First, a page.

In most countries, there is usually a gap between election day and the time when the elected official assumes office.


  • In the United States, the President is elected in November but does not assume office until January.
  • In Germany, the Bundestag is usually elected around September, but its term does not begin until the newly elected Bundestag assembles for the first time.


  1. What is the point of this gap exactly?
  2. Can't they just take office as soon as the result is announced?
  3. Doesn't this gap create a dangerous situation if the country is hit by a crisis before the newly elected official takes over? (Since the outgoing official no longer has a mandate.)
  • Previously: politics.stackexchange.com/questions/826/… (does not answer the Germany part) Oct 8, 2020 at 10:54
  • 1
    "In the United States, the President is elected in November but does not assume office until January." – This is wrong. The President is elected on the first Monday following the second Wednesday in December. This year that is going to be December, 14th. Oct 8, 2020 at 10:58
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    @JörgWMittag If we're going to be pedantic, then the President is not elected until Congress meets in January to count the votes from the Electoral College. The point is that the eventual outcome of this process is usually known shortly after the general election in November.
    – Nobody
    Oct 8, 2020 at 12:19
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    An unmentioned reason: Some states require mail-in ballots merely to be sent by voting day (e.g. Alaska, California, etc). Some time needs to be given for them to be received (e.g. California gives 17 days). As such, the result of the election isn't necessarily known on election day. Source: Voting By Mail? Here Are the Deadlines in Every U.S. State (Time Magazine)
    – ikegami
    Oct 8, 2020 at 16:22
  • Some of this is discussed in the answers of this related question: politics.stackexchange.com/questions/57457/…
    – bta
    Oct 8, 2020 at 23:37

5 Answers 5


There are two obvious reasons. I'll refer to the US specifically, but I would imagine other countries are fairly similar.

First, the historic. Before modern transport & communications, the election process could take weeks or months. California became a US state in 1850, when it could take more than four weeks to travel from there to Washington (or before the Pony Express & telegraph, even send a message). https://www.aei.org/carpe-diem/maps-of-the-day-travel-times-from-nyc-in-1800-1830-1857-and-1930/ Allowing some preparation time, newly elected Senators & Representatives couldn't realistically get to Washington before January following the election. (Indeed, until the 1930s, the new administration didn't take office until March.)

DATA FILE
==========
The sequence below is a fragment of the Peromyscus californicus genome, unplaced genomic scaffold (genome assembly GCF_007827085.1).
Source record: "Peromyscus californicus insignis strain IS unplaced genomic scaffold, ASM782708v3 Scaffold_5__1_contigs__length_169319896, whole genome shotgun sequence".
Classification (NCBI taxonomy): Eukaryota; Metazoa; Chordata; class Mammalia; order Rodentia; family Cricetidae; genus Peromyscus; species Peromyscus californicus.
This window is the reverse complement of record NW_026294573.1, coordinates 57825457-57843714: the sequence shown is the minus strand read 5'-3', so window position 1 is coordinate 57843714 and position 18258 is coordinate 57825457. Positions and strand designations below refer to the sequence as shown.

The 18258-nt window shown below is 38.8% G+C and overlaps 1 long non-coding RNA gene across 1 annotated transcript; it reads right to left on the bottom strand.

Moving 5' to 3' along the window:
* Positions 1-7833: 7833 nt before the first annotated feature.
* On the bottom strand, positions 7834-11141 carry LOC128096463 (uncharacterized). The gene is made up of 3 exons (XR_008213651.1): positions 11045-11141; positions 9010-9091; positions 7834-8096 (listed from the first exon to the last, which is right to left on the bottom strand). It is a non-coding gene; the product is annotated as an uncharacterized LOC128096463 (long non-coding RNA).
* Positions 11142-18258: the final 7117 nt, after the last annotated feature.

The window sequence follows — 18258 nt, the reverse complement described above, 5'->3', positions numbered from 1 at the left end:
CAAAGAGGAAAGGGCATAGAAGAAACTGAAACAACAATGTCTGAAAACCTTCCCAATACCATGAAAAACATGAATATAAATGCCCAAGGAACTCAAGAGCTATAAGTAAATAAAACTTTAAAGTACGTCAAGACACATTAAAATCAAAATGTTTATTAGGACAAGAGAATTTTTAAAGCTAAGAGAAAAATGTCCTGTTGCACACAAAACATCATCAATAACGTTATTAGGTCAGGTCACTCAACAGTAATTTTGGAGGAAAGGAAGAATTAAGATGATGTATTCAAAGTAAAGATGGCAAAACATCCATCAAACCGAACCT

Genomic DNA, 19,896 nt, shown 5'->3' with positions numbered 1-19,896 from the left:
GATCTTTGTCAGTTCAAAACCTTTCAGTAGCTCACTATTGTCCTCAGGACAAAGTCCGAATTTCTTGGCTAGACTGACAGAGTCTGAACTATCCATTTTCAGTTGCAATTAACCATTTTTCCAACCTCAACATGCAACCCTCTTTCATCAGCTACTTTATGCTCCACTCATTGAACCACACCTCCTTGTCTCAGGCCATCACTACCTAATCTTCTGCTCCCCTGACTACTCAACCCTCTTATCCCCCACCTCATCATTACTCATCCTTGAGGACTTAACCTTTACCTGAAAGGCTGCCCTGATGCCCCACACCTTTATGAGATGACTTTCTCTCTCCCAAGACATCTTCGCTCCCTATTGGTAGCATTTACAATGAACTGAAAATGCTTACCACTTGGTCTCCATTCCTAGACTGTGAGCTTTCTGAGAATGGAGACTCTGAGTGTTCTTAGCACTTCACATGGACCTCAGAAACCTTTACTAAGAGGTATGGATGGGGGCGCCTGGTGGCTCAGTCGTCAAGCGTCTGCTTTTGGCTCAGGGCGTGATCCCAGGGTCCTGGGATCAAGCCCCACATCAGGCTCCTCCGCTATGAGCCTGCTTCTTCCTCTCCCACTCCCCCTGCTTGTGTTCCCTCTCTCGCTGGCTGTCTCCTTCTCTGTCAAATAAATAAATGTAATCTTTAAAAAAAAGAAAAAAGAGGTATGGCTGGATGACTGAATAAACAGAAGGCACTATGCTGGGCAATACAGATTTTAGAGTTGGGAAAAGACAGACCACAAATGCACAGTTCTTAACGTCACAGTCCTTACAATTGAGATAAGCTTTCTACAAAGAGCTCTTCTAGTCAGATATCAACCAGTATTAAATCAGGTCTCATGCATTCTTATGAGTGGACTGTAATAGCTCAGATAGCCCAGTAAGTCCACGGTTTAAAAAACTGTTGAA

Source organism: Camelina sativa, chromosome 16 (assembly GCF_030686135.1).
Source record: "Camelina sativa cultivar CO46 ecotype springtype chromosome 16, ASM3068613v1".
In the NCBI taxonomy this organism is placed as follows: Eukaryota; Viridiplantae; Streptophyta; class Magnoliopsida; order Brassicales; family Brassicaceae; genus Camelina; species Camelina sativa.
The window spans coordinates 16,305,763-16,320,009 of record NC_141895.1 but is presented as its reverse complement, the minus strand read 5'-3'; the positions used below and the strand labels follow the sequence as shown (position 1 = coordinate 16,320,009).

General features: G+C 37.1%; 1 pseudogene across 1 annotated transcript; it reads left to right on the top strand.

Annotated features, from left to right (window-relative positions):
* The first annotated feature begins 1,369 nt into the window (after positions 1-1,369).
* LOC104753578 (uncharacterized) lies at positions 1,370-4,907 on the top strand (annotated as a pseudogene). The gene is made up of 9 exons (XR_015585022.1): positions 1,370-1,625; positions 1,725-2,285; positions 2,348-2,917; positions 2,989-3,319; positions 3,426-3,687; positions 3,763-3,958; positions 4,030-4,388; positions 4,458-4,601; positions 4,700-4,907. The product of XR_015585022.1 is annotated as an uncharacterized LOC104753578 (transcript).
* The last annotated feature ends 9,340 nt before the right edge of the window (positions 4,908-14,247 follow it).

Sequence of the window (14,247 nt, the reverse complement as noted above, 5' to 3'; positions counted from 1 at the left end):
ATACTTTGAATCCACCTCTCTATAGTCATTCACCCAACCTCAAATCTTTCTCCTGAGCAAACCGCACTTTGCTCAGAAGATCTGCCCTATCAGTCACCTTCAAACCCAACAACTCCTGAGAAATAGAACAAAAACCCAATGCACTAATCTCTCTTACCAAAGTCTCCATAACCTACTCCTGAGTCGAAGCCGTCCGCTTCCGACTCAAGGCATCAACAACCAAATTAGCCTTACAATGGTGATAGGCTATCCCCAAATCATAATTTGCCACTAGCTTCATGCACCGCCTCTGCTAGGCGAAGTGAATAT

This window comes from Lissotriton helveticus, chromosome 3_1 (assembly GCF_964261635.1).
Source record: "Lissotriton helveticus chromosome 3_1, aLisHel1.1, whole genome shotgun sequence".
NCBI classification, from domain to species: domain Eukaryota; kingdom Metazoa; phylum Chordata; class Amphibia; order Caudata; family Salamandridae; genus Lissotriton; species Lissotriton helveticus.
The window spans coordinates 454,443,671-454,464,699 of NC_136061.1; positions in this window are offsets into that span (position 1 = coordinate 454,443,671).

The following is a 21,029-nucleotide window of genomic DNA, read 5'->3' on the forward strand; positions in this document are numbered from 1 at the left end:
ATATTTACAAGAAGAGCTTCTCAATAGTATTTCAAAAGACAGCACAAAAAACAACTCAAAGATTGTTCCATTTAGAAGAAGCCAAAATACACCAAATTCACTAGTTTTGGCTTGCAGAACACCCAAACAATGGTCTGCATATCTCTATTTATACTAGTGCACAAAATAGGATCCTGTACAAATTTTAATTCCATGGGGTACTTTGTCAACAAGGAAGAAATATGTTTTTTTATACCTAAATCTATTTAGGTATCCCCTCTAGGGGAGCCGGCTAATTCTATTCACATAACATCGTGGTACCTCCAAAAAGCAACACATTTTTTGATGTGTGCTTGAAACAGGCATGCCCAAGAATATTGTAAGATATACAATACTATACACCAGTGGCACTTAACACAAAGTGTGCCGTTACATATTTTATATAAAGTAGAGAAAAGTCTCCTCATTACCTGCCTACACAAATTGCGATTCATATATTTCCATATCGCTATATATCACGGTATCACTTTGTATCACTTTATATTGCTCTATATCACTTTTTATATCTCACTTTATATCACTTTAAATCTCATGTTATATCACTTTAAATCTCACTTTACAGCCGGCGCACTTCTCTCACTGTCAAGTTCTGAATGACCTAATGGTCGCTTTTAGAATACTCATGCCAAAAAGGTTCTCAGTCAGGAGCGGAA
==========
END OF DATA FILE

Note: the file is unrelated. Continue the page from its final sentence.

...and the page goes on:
The second reason is that it takes time to organize a transition. Among other things, a new administration has to find & vet people to take cabinet posts* and other appointed offices, hire staff, and physically move. (It has taken me a month or more to do a move after buying a new house in the same town.) Newly-elected Senators & Representatives face similar problems: moving to Washington, finding housing, hiring staff, &c.

*The British & others seem to handle this by the opposition parties having "shadow cabinets" already in place when they're not in power: https://en.wikipedia.org/wiki/Shadow_Cabinet

PS: Further to your suggestion that the gap would potentially create a dangerous situation, at least in the US it's historically been the case that outgoing & incoming administrations would work together. (The current situation, with the incumbent openly suggesting that he won't accept the results of the election if he loses, is pretty well unprecedented.) Throwing a new government into the middle of a crisis would seem even more dangerous.

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    The shadow cabinet system makes sense when government ministers are also members of parliament. It wouldn't be workable under the US with its greater separation of powers.
    – phoog
    Oct 8, 2020 at 3:31
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    The second reason is true for the cabinet but isn't really needed for a parliament/congress. Newly elected officials can stay in hotels or other temporary accommodation. In many parliamentary systems, the new parliament starts pretty much as soon as the election results are officially confirmed (maybe a week or so after the election), despite a new government formation taking weeks or months (with the old one remaining as a caretaker).